Best & Worst Performing Tech ETFs Of The Year

Every tech ETF is down this year, but returns vary widely.

Reviewed by: Sumit Roy
Edited by: Sumit Roy

The technology sector hasn’t been this out of favor since the dot-com crash of over two decades ago. The once beloved sector has been ground zero for the carnage in high growth stocks that’s been taking place since late last year. 

You can see it somewhat in the broad sector ETFs. The Technology Select Sector SPDR Fund (XLK) is the third-worst-performing sector ETF in the SPDR suite, with a year-to-date loss of 23.9%. 

But that fund, dominated by Apple and Microsoft, which together make up 44% of its portfolio, isn’t completely reflective of the brutality of this year’s sell-off in tech. Some other tech ETFs are down much, much more, and they are arguably more representative of the breadth and depth of the 2022 tech wreck.  

On the other hand, there are some tech ETFs that have done better than XLK—though there aren’t any with outright gains for the year.  

Indeed, every single noninverse technology ETF listed in the U.S. is in the red for the year, but returns vary quite significantly. In the paragraphs below, I highlight some of the best and worst performers of the bunch. 

(Note: I took a somewhat expansive view of what constitutes a technology ETF, adding several funds that classifies as “innovative” ETFs. This doesn’t adhere to strict industry classifications under GICS, but how could you have a list of best and worst tech ETFs without including any ARK funds?)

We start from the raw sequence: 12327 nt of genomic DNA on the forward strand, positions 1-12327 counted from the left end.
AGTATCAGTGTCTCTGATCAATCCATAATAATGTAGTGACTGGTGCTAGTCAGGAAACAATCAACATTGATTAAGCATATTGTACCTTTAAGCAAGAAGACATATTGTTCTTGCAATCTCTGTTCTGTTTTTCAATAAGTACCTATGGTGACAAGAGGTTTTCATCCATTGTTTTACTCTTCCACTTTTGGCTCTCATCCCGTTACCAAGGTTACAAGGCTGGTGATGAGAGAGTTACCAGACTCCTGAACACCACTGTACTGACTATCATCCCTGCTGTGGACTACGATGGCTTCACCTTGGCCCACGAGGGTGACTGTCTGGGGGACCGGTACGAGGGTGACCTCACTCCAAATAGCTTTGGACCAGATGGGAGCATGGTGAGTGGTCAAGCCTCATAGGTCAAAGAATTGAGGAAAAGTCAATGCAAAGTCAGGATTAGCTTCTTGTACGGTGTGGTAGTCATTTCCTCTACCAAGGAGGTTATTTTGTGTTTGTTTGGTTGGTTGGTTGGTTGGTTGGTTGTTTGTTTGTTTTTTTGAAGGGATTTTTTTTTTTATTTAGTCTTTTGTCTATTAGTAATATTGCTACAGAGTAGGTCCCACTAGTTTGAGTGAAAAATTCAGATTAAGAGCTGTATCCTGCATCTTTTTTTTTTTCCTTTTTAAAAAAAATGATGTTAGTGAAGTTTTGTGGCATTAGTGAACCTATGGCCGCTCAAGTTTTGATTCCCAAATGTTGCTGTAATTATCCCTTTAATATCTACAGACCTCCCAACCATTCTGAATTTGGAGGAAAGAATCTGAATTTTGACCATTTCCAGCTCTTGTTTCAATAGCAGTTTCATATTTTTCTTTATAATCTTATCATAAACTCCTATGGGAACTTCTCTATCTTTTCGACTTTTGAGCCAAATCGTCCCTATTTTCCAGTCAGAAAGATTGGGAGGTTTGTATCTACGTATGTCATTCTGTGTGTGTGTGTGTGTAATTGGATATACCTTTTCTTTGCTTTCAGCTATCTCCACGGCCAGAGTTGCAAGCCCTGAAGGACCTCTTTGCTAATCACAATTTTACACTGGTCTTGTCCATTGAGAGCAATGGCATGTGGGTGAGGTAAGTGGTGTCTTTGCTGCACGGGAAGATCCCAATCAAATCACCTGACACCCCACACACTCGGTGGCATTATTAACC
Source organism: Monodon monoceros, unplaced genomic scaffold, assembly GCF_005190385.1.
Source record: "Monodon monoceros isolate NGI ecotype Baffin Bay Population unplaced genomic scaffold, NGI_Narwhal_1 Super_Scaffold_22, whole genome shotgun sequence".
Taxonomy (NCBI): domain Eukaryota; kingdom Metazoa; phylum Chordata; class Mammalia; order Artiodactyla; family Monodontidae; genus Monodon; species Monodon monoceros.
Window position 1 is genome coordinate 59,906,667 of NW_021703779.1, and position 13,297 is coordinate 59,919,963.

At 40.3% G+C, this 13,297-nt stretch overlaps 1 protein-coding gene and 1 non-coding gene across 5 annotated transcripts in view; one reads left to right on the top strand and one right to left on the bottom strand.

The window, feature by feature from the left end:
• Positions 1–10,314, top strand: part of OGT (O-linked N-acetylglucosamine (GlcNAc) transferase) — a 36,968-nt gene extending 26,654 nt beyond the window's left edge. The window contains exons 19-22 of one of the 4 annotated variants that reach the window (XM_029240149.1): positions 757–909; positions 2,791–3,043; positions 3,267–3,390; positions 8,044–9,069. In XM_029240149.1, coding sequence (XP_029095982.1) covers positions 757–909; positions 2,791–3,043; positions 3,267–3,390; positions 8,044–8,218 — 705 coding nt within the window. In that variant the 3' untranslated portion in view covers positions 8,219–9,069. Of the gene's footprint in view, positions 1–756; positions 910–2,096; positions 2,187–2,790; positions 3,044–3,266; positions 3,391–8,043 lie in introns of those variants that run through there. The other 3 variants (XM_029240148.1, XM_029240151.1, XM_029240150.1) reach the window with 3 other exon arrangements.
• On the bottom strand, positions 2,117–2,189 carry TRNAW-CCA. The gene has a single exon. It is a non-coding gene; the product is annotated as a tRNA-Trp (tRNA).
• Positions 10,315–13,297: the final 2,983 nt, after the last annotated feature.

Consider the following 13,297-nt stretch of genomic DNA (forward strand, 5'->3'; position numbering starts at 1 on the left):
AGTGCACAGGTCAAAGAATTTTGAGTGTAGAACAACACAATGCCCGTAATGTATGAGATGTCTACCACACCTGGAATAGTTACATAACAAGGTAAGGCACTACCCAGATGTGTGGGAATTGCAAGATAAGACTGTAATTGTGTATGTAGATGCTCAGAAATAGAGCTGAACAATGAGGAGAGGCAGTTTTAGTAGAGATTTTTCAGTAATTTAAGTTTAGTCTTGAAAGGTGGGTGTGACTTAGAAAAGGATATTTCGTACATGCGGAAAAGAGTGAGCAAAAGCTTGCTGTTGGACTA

Blockchain ETF Tops Worst Performers List 

Taking the mantle of worst-performing tech ETF of the year is the Global X Blockchain ETF (BKCH). Though bulls have high hopes that one day crypto can become uncorrelated from the stock market—and particularly tech stocks—so far, that hasn’t happened. 

Bitcoin and ether have tracked the Nasdaq quite closely in 2022, with the two down 35% and 46%, respectively, on a year-to-date basis. 

BKCH, which holds shares of companies involved with blockchain tech—not cryptoassets themselves—has done even worse than bitcoin and ether. It’s down nearly 67% so far this year, led by losses in companies like Coinbase, Riot Blockchain and Marathon Digital.  

ARK ETFs In Shambles  

Of the 10 worst-performing tech ETFs of the year, three are managed by none other than ARK: the ARK Fintech Innovation ETF (ARKF), the ARK Innovation ETF (ARKK) and the ARK Next Generation Internet ETF (ARKW).  

ARK is arguably the poster child for the 2022 tech wreck, so it’s fitting that so many of its funds are among the worst performers. Cathie Wood’s ETFs hold many of the former pandemic-era darlings that have now become pariahs. Those include Roku, Zoom and Teladoc. Even ARK’s one big winner, Tesla, has faced a rocky last few weeks. 

Cybersecurity ETFs Outperform  

On the other side of the ledger, we have the tech outperformers. As I mentioned earlier, they’re still down, but with losses ranging from 14% to 22%, that’s really not that bad in this tape.